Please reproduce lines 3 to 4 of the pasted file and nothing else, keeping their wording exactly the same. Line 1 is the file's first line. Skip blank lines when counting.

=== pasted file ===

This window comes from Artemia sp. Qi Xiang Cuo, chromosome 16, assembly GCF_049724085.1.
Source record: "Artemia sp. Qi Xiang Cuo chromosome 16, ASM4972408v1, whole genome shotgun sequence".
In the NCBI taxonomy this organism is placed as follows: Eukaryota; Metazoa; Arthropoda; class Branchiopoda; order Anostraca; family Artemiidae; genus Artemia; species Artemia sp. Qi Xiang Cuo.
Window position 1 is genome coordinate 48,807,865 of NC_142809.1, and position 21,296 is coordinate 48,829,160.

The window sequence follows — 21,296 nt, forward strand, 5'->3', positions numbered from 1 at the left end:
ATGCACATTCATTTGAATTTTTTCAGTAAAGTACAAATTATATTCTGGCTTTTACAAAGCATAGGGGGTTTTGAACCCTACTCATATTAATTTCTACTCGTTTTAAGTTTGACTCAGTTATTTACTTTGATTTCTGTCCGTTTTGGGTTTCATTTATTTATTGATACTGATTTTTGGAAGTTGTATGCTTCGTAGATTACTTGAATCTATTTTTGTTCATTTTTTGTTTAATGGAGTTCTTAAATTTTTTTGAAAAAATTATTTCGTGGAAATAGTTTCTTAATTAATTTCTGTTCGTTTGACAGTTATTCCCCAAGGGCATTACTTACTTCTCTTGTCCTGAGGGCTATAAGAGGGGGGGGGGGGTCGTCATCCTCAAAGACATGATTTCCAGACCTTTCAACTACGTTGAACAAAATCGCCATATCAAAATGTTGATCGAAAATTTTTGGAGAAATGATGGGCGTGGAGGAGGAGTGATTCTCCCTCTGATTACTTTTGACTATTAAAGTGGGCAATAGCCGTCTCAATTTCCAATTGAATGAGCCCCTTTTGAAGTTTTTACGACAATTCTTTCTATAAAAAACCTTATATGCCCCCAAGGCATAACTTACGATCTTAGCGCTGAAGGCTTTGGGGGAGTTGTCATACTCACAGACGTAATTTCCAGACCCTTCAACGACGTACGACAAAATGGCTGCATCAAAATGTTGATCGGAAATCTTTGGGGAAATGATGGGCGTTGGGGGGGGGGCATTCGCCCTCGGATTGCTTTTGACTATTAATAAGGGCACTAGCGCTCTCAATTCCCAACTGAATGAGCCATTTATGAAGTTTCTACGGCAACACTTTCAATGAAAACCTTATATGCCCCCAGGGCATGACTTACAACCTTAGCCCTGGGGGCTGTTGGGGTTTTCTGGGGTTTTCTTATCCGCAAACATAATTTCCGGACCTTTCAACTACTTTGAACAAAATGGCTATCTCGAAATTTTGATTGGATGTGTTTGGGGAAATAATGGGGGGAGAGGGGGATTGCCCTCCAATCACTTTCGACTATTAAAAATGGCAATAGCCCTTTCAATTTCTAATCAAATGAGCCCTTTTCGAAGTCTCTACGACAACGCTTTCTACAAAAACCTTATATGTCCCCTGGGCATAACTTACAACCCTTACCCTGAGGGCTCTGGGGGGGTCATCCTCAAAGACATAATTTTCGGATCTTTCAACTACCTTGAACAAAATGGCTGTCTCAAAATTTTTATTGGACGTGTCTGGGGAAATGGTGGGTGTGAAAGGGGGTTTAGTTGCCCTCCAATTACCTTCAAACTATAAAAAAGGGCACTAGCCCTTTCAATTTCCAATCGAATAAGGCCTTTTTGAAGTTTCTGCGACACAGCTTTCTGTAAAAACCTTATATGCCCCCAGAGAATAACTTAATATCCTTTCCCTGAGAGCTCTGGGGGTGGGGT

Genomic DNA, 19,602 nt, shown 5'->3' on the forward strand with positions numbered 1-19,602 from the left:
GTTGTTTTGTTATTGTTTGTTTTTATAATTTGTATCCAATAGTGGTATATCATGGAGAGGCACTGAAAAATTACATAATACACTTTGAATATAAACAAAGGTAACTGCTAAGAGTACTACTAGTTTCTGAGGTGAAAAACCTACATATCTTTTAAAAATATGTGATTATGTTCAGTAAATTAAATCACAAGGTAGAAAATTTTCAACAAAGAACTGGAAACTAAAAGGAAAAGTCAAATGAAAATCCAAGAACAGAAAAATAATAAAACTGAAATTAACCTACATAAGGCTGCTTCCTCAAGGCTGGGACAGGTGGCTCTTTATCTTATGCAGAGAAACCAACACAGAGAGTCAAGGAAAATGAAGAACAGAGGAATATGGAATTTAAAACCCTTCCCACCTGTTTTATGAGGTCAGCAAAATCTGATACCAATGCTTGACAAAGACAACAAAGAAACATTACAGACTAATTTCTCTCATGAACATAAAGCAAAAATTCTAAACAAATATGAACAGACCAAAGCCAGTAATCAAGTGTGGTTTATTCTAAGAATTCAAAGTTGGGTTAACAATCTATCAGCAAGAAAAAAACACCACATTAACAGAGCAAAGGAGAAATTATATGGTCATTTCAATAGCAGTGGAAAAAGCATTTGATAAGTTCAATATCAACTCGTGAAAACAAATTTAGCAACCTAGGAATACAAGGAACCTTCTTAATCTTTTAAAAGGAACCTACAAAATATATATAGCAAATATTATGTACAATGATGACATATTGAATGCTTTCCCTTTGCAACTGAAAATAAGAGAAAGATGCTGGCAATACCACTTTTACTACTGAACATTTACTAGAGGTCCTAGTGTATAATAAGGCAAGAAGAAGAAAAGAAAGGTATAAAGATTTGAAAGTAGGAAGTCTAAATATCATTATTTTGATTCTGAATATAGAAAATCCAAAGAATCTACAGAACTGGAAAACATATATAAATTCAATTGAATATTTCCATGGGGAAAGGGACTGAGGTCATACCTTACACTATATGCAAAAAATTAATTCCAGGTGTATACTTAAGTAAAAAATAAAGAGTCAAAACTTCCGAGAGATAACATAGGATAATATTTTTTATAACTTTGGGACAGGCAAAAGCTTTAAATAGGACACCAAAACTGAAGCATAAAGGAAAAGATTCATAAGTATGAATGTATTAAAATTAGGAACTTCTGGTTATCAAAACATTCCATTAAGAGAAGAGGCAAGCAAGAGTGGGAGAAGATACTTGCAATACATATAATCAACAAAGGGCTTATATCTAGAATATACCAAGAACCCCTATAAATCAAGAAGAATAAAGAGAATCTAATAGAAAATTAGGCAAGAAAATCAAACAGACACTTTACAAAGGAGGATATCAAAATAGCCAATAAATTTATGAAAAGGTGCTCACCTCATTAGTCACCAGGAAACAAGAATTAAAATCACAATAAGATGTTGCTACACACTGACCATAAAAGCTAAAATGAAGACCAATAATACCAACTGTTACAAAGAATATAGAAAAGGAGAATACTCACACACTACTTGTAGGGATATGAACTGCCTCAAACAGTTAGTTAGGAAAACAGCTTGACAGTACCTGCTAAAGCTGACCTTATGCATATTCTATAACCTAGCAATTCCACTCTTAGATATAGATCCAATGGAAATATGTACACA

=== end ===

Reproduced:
In the NCBI taxonomy this organism is placed as follows: Eukaryota; Metazoa; Arthropoda; class Branchiopoda; order Anostraca; family Artemiidae; genus Artemia; species Artemia sp. Qi Xiang Cuo.
Window position 1 is genome coordinate 48,807,865 of NC_142809.1, and position 21,296 is coordinate 48,829,160.